1. My heart wins this battle, no question there. Given all the issues my family has had, being completely debt free as fast as possible is higher priority than making a potential additional return.

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  8. Yeah we just got ours locked into a 15 year term mortgage now. I have refinanced three times now. However, every time we refinanced, we lowered the term to get closer so we didn’t have nearly the jump in payment like you had. I will refinance in a couple more years if possible to cut the term down more possibly if interest rates can go any lower, but, being at 3.375, I’m not thinking I’ll be able to do much better other than just making extra payments to get it over with sooner!

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  9. We refinanced to a 15-year mortgage around 5 years ago. We got a great rate at 2.75%. Most people would stick with staying with the full 15-year term, but we are aggressively paying it off early. It’s our last remaining debt and we should have it paid off in about 3 years. Then we are totally debt free 🙂

    Liked by 1 person

  10. We love our 15 year mortgage as well and basically for the same reasons you mentioned. We started with a 30 – year mortgage, but after 2.5 years and doing the math, we decided to refinance. We also realized that although we’re really good with money, there was no guarantee that we would pay it like a 15 if we didn’t have to. And what sealed the deal for us was how much money we would save by refinancing instead of paying extra.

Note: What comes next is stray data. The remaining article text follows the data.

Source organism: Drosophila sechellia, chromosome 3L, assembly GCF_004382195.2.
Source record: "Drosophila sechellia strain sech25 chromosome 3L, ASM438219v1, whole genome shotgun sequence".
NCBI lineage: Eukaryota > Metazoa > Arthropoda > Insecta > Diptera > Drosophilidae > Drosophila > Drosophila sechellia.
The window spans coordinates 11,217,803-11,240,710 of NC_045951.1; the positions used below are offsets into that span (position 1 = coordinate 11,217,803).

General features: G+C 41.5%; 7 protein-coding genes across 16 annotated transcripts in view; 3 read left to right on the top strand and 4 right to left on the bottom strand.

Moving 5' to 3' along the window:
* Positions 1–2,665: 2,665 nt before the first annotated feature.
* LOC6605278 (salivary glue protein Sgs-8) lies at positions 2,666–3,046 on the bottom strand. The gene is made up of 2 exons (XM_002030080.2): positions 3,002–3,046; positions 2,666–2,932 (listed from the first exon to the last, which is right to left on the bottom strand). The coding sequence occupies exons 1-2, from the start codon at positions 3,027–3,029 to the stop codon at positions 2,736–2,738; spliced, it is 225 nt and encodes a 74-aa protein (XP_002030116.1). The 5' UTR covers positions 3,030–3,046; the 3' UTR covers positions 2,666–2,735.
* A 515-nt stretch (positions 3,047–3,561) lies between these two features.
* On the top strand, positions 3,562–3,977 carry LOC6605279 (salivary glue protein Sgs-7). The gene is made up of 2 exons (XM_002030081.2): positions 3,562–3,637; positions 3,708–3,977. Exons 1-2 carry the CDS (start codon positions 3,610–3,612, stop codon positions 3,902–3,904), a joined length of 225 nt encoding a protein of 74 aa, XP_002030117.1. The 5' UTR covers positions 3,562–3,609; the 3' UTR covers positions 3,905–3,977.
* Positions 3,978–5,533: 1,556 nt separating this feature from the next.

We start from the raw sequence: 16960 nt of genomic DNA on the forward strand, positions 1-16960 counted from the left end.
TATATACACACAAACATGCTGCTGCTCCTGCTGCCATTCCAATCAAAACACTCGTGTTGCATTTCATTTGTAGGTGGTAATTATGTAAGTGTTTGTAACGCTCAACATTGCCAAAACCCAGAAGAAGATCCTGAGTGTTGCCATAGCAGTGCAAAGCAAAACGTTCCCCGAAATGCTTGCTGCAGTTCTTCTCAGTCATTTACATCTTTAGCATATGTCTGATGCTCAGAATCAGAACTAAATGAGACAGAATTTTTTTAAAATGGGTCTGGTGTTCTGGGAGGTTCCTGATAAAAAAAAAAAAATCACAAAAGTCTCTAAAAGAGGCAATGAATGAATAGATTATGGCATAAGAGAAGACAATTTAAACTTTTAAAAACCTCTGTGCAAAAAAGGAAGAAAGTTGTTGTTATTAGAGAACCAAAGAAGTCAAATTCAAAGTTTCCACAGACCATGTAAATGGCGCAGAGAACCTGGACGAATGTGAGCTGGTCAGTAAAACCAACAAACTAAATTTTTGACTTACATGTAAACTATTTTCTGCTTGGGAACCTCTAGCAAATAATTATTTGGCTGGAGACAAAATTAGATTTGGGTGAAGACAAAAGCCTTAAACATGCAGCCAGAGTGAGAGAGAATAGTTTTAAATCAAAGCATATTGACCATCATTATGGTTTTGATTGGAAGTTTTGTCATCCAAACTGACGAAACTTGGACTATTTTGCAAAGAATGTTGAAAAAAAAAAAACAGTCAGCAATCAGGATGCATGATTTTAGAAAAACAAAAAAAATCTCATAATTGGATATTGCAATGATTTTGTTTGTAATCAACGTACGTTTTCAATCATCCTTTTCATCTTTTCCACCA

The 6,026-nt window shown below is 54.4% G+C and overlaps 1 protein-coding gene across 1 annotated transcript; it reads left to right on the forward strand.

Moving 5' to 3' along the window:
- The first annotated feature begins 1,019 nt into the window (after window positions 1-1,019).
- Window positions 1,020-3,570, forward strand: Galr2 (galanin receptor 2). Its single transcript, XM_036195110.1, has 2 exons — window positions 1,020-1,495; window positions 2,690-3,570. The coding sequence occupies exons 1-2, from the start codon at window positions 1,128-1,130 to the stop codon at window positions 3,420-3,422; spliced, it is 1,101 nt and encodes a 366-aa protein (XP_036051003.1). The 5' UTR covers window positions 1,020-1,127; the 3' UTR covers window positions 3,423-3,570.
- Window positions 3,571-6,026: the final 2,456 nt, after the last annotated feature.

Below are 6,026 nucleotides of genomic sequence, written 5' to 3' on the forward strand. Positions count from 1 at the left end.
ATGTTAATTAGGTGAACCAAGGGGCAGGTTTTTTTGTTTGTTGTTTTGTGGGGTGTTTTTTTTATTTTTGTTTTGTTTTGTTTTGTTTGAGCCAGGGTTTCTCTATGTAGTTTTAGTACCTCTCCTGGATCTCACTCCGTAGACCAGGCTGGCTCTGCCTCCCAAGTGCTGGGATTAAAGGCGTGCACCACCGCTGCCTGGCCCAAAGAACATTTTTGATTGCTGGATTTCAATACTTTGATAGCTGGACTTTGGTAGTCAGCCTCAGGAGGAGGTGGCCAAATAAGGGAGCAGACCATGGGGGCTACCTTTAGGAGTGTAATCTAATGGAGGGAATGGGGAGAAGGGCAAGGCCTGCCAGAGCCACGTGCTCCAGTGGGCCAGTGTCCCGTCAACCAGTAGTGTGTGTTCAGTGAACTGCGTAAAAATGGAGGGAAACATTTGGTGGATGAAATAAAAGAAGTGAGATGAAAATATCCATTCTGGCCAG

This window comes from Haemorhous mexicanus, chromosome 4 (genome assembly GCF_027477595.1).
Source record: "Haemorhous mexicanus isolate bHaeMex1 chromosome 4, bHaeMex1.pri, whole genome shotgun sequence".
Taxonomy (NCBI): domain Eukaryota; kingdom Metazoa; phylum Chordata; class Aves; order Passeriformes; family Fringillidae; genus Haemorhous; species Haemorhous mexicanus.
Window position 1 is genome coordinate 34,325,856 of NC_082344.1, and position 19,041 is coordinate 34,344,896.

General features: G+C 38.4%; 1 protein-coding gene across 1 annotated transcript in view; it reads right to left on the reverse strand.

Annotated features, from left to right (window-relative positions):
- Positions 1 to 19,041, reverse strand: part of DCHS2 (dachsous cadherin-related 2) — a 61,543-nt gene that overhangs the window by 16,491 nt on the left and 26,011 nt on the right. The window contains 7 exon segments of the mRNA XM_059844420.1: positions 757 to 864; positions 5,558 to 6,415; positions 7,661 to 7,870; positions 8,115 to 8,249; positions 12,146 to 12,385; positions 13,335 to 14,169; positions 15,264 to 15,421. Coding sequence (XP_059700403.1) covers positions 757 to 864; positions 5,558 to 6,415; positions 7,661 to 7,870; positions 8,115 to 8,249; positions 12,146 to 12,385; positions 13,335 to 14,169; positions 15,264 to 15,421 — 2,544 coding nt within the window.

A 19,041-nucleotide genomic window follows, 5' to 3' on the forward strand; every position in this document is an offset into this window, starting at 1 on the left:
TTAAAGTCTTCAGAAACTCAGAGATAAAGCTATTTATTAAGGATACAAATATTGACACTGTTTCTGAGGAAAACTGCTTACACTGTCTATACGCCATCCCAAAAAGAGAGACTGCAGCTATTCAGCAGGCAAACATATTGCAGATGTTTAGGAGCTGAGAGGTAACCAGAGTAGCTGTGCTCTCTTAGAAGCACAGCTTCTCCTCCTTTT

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  11. Ok, a poem about a love affair with a mortgage? THAT’S definitely a first in the blogosphere!

    I’m with you. While the “Pay A 30 Like A 15” argument has merit, in reality it’s not as easy to keep on the pace if it’s optional. We just got a 15 year mortgage on our new “Great” cabin. We were 100% debt free (including owning our home), but decided to get a mortgage since rates are so low and it opens up some interesting options for our retirement planning. We’ll likely use the liquidity from our mortgage to defer our pension for 18-24 months, it’ll grow at 6% p.a. while deferred. After we start the pension, we’ll pay off the mortgage. Definitely worthwhile to view a mortgage strategically as part of your financial plan, and a 15 year works best for us.